Remember learning about the genes of a couple and how they affect the baby born? For example, if both of the parents have green eyes, the child might inherit the trait of green eyes from them. Genes can determine which trait you inherit from your parents. But genes can also determine if you get the cells that react positively to a certain disease, making you more susceptible to it. About 5% to 10% of breast cancers are thought to be hereditary, caused by abnormal genes passed from parent to child. So is there a way to catch this abnormality?
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TC46 connected with Surgical Oncologist & Oncoplastic Surgeon Dr Rahulkumar Chavan, Consultant of Fortis Hiranandani Hospital, Mumbai to know more about BRCA 1 & BRCA 2. Here, he talks about genetic heredity, what the BRCA1 & BRCA2 tests entail and the prevention of breast cancer.
1. Breast cancer and the ways our genes affect it
When there is uncontrolled production of cells in the human body at any site, we call it cancer of that organ. Genes are part of our DNA; they orchestrate the function of a cell – how it should function, grow, divide and how long to live. Genes carry out all these functions through correct proteins. All cancers begin when one or more genes controlling the growth of the cell mutate. A mutation changes normal genes, which creates abnormal proteins and causes cells to multiply uncontrollably, thus becoming cancerous.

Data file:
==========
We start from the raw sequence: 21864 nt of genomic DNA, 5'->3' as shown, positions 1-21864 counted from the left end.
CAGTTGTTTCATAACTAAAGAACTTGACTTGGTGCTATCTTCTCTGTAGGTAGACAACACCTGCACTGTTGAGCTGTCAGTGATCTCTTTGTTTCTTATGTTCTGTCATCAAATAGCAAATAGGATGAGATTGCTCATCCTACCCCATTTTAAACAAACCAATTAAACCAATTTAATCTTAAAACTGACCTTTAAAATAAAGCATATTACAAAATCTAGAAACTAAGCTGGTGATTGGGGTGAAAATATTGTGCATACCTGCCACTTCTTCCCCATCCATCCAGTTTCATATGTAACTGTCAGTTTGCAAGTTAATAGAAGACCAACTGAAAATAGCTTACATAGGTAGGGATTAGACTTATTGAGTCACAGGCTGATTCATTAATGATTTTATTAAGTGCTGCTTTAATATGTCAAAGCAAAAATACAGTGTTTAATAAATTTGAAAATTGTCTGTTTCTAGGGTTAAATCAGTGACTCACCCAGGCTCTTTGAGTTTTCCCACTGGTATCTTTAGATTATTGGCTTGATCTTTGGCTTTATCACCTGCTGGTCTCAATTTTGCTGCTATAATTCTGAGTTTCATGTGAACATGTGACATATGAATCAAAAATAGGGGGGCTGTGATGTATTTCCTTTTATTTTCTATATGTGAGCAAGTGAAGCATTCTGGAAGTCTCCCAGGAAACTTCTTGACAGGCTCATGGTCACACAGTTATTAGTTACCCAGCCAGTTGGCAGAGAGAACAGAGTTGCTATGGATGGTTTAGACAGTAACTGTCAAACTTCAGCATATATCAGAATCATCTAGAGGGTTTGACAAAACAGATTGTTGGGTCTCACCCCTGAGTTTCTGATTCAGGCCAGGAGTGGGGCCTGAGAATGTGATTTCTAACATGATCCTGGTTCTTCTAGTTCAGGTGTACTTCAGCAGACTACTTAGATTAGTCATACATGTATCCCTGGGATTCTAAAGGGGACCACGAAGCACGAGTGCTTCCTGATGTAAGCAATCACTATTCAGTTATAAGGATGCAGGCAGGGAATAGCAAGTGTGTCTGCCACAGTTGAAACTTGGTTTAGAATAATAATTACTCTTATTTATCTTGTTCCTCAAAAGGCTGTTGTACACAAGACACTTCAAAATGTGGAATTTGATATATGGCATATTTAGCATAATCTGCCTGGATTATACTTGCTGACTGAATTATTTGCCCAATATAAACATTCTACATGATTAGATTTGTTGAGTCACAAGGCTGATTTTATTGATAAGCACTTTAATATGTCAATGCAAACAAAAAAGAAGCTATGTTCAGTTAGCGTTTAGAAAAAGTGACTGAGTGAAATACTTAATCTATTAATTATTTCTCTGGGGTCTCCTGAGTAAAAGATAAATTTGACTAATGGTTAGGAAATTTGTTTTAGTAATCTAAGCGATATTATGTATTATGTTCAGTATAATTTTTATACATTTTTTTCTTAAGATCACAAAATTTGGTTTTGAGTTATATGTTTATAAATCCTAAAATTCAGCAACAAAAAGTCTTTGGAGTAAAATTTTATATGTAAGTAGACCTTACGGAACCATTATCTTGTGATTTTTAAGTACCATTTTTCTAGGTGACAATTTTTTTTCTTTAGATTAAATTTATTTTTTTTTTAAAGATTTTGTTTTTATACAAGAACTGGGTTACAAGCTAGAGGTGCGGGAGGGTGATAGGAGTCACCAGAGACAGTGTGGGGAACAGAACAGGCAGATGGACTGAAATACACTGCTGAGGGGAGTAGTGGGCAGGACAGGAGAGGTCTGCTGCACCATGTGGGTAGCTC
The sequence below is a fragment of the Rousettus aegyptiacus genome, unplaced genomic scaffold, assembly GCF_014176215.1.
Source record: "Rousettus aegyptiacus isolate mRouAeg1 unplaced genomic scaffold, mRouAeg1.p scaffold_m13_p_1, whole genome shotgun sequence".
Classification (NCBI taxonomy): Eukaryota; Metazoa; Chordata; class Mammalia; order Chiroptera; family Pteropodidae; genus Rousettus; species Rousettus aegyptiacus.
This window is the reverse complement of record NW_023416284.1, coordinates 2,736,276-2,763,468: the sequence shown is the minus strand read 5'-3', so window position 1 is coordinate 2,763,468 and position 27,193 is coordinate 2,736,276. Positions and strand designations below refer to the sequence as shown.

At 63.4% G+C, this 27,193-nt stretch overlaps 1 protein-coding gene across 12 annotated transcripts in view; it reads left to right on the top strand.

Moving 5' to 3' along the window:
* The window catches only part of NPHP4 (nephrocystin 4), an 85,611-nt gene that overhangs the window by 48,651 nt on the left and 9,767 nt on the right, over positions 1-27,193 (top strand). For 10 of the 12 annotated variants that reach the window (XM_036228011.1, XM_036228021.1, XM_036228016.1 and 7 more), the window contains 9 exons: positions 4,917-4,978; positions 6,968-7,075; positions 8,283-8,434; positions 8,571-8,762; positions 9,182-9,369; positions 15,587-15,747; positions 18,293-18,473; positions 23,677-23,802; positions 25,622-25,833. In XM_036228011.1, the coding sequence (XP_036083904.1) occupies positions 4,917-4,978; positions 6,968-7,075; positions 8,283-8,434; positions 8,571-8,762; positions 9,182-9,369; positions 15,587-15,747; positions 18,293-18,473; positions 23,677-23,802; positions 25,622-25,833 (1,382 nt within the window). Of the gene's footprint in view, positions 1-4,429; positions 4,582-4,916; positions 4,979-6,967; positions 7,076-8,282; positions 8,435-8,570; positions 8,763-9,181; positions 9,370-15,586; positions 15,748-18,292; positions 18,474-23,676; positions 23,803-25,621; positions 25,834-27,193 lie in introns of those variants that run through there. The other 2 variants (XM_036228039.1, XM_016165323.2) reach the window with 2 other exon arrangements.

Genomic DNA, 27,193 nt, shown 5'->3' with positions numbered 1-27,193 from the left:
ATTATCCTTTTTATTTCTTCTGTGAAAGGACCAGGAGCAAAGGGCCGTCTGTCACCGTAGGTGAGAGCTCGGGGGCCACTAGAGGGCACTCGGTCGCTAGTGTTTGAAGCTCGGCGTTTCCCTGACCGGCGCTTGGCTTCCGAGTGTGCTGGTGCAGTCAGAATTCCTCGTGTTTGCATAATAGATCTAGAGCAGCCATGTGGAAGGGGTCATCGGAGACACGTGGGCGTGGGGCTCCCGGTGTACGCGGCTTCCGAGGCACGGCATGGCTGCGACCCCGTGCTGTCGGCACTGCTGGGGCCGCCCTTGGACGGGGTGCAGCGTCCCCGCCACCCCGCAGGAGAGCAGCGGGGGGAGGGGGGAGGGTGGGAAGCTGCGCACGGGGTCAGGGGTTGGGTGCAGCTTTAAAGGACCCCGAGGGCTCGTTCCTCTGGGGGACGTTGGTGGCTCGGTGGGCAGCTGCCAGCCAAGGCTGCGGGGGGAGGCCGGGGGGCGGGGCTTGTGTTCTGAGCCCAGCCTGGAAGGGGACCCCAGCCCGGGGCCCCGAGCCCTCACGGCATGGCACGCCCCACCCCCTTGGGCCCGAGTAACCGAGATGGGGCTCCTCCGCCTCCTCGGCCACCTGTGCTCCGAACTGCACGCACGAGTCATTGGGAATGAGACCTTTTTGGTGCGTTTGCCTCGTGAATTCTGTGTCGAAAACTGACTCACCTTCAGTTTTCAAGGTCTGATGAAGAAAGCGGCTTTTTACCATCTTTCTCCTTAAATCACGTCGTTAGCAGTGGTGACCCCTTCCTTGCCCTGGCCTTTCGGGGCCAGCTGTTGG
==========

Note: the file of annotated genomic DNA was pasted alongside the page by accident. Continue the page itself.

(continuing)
2. Understanding the genetic (hereditary) variety of breast cancer
An increased risk of Breast Cancer resulting from gene changes passed on from the parents is known as a ‘genetic variety of Breast Cancer’. About 10% of Breast Cancer cases are thought to be hereditary, meaning that they result directly from gene changes (mutations) passed on to them from a parent. The most common cause of hereditary Breast Cancer is an inherited mutation in the BRCA1 or BRCA2 gene. If a person has either of the abnormal BRCA1 or BRCA2 genes, she has a 50-70% chance of developing Breast Cancer in her lifetime. Such an individual can have cancer in both breasts, or develop cancer in the other breast later. Women with BRCA1 and BRCA2 gene mutations are also prone to Ovarian Cancer developments of around 42% and 15%, respectively. These genes are known to cause cancers, even in men.
3. BRCA1 & BRCA2 genes and damage repair
BRCA1 and BRCA2 are the genes that help repair the damages in the normal genes. Everyone has two copies of each of these genes derived from each parent. A person who inherits an abnormal variant of these genes is at increased risk of developing several cancers, most notably breast and ovarian. Every child of a parent who carries any mutation in one of these genes has a 50 per cent chance (or 1 in 2 cases) of inheriting the mutation.
4. The BRCA1 & BRCA2 tests